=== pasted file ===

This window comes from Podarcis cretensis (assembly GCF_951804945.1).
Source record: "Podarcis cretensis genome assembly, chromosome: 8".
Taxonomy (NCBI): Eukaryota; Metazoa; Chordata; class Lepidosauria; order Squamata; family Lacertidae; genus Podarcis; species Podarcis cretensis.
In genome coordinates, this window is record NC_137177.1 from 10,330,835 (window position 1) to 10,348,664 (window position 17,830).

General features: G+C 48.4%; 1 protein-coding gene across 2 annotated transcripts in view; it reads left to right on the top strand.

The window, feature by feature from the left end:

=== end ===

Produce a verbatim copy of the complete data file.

This window comes from Podarcis cretensis (assembly GCF_951804945.1).
Source record: "Podarcis cretensis genome assembly, chromosome: 8".
Taxonomy (NCBI): Eukaryota; Metazoa; Chordata; class Lepidosauria; order Squamata; family Lacertidae; genus Podarcis; species Podarcis cretensis.
In genome coordinates, this window is record NC_137177.1 from 10,330,835 (window position 1) to 10,348,664 (window position 17,830).

General features: G+C 48.4%; 1 protein-coding gene across 2 annotated transcripts in view; it reads left to right on the top strand.

The window, feature by feature from the left end: